Appeal from the Order of the Commissioner of the Pennsylvania State Police in case of Re: Appeal of Security Officers Training Academy, (Certificate No. LW0017), dated April 7, 1977.
Jay R. Levenberg, with him Charles Lang Duncan, Jr., for petitioner.
J. Andrew Smyser, Deputy Attorney General, with him Vincent X. Yakowicz, Solicitor General, and Robert P. Kane, Attorney General, for respondent.
Judges Wilkinson, Jr., Rogers and MacPhail, sitting as a panel of three. Opinion by Judge Rogers.
[ 40 Pa. Commw. Page 281]
After finding that there were detectives, investigators, watchmen and security guards privately employed in the Commonwealth who carry lethal weapons and that accidents have occurred because of the unfamiliarity of these individuals with the handling of weapons, the General Assembly adopted the Lethal Weapons Training Act*fn1 with the purpose of providing for the education, training and certification of such persons through a program administered or approved
[ 40 Pa. Commw. Page 282]
by the Commission of the Pennsylvania State Police. The Act requires the Commissioner of State Police to establish or administer a training program and further that all persons who as an incidence to their employment carry lethal weapons should attend such a program. Section 5(3) of the Act, 22 P.S. § 45(3), gives the Commissioner power "To issue certificates of approval to schools approved by [him] and to withdraw certificates of approval from those schools disapproved by [him]." Section 5(4), 22 P.S. § 45(4), gives him power "To certify instructors pursuant to the minimum qualifications established by the commissioner." The Commissioner being empowered by Section 5(10), 22 P.S. § 45(10), to make rules and regulations reasonably necessary or appropriate to implement his education and training program, promulgated regulations which together with forms for applications and reports, establish detailed standards for the certification of persons desiring to attend training programs, for the certification of schools and of instructors, and for the content of courses required to be given persons seeking qualification as security personnel. These regulations, to be found at 37 Pa. Code § 21 et seq., also provide procedures for notification to persons affected by adverse determinations of the Commissioner and for hearings thereon, if desired, before a Hearing Board composed of one commissioned officer of the State Police, one person nominated by the Secretary of Education and a third person nominated by the Secretary of Community Affairs.
The matter presently before us is a petition for review presented by the Security Officers Training Academy calling into question the propriety of an order of the Commissioner of State Police made January 24, 1977 revoking, or in the word of the statute "withdrawing," a certificate issued September 17,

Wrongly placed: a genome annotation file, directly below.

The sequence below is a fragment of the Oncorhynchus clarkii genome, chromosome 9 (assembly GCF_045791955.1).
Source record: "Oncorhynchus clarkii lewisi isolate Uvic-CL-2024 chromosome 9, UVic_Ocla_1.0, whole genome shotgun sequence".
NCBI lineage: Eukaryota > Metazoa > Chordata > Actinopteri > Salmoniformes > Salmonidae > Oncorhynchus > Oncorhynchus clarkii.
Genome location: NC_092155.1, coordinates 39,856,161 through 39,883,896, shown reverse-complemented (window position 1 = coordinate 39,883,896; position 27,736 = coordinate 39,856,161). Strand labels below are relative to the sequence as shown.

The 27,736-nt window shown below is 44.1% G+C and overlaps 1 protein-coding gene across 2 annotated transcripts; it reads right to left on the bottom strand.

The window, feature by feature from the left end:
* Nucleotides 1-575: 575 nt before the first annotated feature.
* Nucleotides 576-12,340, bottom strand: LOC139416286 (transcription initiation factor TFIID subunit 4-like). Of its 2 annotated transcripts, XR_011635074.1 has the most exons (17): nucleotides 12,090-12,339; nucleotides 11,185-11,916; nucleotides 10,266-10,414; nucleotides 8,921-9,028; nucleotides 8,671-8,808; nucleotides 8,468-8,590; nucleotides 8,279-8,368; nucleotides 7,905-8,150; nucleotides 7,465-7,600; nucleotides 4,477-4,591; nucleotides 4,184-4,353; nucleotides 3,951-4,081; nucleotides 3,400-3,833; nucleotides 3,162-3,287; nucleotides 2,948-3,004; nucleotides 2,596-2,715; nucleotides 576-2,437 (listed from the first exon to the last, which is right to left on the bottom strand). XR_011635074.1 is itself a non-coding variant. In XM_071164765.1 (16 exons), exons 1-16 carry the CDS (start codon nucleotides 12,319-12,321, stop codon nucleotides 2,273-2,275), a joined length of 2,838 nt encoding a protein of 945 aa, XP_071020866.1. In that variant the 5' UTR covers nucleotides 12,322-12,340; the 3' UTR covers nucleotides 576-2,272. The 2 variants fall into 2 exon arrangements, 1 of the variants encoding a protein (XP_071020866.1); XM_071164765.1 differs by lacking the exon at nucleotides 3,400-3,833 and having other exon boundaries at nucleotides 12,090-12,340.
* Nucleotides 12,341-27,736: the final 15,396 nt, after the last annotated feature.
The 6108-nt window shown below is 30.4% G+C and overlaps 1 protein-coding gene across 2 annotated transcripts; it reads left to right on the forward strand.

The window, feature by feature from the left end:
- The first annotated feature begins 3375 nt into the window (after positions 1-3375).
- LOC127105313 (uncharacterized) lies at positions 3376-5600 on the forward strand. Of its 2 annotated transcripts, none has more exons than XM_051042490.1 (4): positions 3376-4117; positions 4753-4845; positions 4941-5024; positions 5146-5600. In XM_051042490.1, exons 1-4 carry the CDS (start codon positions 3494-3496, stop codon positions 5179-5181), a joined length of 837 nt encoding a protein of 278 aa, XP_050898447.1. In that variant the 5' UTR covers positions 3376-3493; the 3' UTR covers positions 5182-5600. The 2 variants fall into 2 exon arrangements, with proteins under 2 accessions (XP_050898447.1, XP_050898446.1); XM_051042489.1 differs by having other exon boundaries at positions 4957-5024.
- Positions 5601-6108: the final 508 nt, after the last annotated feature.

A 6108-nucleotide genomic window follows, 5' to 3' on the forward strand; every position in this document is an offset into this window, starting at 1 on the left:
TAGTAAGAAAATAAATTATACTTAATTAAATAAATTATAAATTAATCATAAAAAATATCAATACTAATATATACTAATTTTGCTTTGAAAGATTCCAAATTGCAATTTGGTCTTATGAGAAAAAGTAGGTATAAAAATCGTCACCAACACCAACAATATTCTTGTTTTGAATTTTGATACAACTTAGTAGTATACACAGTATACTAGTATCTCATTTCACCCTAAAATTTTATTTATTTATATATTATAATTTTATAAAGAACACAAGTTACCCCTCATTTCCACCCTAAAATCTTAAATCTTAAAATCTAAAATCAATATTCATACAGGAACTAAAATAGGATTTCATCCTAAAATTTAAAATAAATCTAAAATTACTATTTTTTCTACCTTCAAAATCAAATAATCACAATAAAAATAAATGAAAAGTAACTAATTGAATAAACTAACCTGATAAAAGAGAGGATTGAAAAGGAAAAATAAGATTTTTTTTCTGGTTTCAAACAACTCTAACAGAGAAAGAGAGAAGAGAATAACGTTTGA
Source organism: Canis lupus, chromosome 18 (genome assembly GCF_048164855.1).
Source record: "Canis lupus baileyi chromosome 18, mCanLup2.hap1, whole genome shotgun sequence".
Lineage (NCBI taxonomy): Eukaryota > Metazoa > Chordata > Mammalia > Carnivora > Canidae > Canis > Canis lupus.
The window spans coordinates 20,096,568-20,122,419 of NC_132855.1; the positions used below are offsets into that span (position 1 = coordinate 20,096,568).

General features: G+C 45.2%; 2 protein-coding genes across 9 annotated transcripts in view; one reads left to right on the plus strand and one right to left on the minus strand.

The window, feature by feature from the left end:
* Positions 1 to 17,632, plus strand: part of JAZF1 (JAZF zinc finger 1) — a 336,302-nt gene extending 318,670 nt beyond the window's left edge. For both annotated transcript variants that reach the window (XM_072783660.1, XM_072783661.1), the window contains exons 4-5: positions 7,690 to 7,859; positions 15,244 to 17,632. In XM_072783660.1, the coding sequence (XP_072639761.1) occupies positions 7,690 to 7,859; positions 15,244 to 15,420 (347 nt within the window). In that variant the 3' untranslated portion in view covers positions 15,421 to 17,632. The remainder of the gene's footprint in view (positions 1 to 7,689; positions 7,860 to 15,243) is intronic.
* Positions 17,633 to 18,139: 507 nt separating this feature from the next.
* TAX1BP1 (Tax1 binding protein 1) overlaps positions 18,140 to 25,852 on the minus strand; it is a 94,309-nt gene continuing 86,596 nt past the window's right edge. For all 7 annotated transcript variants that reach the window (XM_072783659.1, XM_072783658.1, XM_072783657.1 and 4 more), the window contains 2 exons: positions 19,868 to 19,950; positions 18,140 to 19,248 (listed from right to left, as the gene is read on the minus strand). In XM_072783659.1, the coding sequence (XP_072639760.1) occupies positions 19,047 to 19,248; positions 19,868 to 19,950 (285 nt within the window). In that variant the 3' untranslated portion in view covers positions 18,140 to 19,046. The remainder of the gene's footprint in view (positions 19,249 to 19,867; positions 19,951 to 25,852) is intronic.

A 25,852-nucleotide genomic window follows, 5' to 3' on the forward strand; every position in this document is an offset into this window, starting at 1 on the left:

[ 40 Pa. Commw. Page 2831975]
approving the petitioner as a training school for persons desiring to be qualified to handle lethal weapons in their private employment. The Commissioner's action, as the notice provided to the petitioner recorded, was the result of an investigation by the State Police of a complaint concerning a course of instruction called the Basic Course with Firearms given by the petitioner in York, Pennsylvania to employes of Burns International Security Services in October and December 1976. This course was intended to lead to certification of the Burns' students by the Commissioner as qualified to handle firearms. The person who conducted these sessions in behalf of the Security Officers Training Academy was one Elbert M. Saddler, the then so-called Director of the petitioner. Mr. Saddler was not certificated as an instructor in any of the academic subjects required to be successfully completed by the students as a requirement for certification. For this reason, when he went to York and while he was there teaching at both the October and December 1976 sessions, Saddler posed as one John P. Kaze, the former Chief Instructor of Security Officers Training Academy. Mr. Kaze was certified to teach all of the subjects in the Basic Course with Firearms. Purporting to be Kaze, Saddler gave instruction in all of the required courses, including the academic subjects he was not certified as qualified to teach. Reports covering the persons in attendance, the courses taught, the test scores of the students and their successful completion of the courses -- documentation necessary for the certification of the students to handle firearms -- were sent to the Commissioner of State Police over the signatures of Saddler and one Joseph L. Robinson. Further, although the students had not been instructed in any of the academic subjects by a qualified instructor each was provided with a certificate
[ 40 Pa. Commw. Page 284]
signed by Robinson that he had successfully completed the ...